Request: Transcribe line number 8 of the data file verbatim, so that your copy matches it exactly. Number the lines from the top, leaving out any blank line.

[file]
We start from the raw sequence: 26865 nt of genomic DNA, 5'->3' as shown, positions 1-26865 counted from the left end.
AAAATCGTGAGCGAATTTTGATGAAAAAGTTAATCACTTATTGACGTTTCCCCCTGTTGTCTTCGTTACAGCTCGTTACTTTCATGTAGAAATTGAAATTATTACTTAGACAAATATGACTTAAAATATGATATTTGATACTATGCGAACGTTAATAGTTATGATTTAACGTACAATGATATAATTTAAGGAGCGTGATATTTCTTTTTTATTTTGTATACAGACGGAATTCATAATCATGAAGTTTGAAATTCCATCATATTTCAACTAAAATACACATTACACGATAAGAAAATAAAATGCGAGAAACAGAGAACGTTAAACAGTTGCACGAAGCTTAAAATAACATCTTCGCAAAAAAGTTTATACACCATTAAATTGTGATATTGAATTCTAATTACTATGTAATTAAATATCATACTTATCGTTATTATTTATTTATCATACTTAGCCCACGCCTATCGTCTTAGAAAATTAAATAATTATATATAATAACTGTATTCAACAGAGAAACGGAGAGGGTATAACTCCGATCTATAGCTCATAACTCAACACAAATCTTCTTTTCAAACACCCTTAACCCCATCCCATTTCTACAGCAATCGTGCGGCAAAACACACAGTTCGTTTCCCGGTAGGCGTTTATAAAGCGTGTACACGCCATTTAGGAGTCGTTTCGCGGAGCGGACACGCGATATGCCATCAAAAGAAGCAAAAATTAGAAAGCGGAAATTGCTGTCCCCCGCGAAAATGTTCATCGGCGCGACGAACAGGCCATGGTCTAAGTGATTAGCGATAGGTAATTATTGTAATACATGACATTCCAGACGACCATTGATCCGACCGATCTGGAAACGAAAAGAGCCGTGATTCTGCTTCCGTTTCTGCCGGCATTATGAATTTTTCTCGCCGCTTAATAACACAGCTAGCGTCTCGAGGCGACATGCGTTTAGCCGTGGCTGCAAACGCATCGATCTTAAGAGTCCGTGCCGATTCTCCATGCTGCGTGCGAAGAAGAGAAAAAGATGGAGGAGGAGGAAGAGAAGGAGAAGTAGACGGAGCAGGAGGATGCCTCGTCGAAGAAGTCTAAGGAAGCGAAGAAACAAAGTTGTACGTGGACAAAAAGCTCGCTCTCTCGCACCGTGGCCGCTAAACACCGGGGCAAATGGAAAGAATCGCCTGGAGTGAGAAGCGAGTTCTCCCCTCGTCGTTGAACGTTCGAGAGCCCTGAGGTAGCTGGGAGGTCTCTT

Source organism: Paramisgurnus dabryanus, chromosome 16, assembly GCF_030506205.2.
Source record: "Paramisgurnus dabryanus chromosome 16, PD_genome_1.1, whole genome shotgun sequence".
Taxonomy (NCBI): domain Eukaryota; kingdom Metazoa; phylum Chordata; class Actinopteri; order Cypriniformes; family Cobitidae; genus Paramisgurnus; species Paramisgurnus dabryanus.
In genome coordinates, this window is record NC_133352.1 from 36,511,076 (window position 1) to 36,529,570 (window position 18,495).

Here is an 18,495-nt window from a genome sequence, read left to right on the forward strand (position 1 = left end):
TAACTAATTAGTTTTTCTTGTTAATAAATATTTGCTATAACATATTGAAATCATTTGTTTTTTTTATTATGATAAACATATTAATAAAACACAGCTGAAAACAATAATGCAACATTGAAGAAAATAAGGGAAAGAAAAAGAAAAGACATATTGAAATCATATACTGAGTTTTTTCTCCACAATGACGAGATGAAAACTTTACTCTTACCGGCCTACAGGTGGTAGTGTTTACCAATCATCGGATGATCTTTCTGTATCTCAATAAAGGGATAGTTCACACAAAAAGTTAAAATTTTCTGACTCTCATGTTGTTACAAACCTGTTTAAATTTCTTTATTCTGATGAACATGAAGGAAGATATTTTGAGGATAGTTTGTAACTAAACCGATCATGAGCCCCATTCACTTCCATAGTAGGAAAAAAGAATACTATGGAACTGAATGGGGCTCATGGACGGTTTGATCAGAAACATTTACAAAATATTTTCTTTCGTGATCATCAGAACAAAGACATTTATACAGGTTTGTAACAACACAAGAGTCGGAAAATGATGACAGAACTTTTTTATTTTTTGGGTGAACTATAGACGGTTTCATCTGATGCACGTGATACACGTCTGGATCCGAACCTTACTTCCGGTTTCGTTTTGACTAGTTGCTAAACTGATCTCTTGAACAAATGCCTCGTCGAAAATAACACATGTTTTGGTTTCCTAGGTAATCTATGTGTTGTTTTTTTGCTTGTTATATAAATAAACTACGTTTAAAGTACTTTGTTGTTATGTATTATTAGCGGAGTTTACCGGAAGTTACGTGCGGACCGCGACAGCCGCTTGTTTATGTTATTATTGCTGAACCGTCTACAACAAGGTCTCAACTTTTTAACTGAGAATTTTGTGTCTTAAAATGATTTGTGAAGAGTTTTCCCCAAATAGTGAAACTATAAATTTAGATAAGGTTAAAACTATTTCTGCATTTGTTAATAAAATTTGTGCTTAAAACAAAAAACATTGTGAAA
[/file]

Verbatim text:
TAACTAATTAGTTTTTCTTGTTAATAAATATTTGCTATAACATATTGAAATCATTTGTTTTTTTTATTATGATAAACATATTAATAAAACACAGCTGAAAACAATAATGCAACATTGAAGAAAATAAGGGAAAGAAAAAGAAAAGACATATTGAAATCATATACTGAGTTTTTTCTCCACAATGACGAGATGAAAACTTTACTCTTACCGGCCTACAGGTGGTAGTGTTTACCAATCATCGGATGATCTTTCTGTATCTCAATAAAGGGATAGTTCACACAAAAAGTTAAAATTTTCTGACTCTCATGTTGTTACAAACCTGTTTAAATTTCTTTATTCTGATGAACATGAAGGAAGATATTTTGAGGATAGTTTGTAACTAAACCGATCATGAGCCCCATTCACTTCCATAGTAGGAAAAAAGAATACTATGGAACTGAATGGGGCTCATGGACGGTTTGATCAGAAACATTTACAAAATATTTTCTTTCGTGATCATCAGAACAAAGACATTTATACAGGTTTGTAACAACACAAGAGTCGGAAAATGATGACAGAACTTTTTTATTTTTTGGGTGAACTATAGACGGTTTCATCTGATGCACGTGATACACGTCTGGATCCGAACCTTACTTCCGGTTTCGTTTTGACTAGTTGCTAAACTGATCTCTTGAACAAATGCCTCGTCGAAAATAACACATGTTTTGGTTTCCTAGGTAATCTATGTGTTGTTTTTTTGCTTGTTATATAAATAAACTACGTTTAAAGTACTTTGTTGTTATGTATTATTAGCGGAGTTTACCGGAAGTTACGTGCGGACCGCGACAGCCGCTTGTTTATGTTATTATTGCTGAACCGTCTACAACAAGGTCTCAACTTTTTAACTGAGAATTTTGTGTCTTAAAATGATTTGTGAAGAGTTTTCCCCAAATAGTGAAACTATAAATTTAGATAAGGTTAAAACTATTTCTGCATTTGTTAATAAAATTTGTGCTTAAAACAAAAAACATTGTGAAA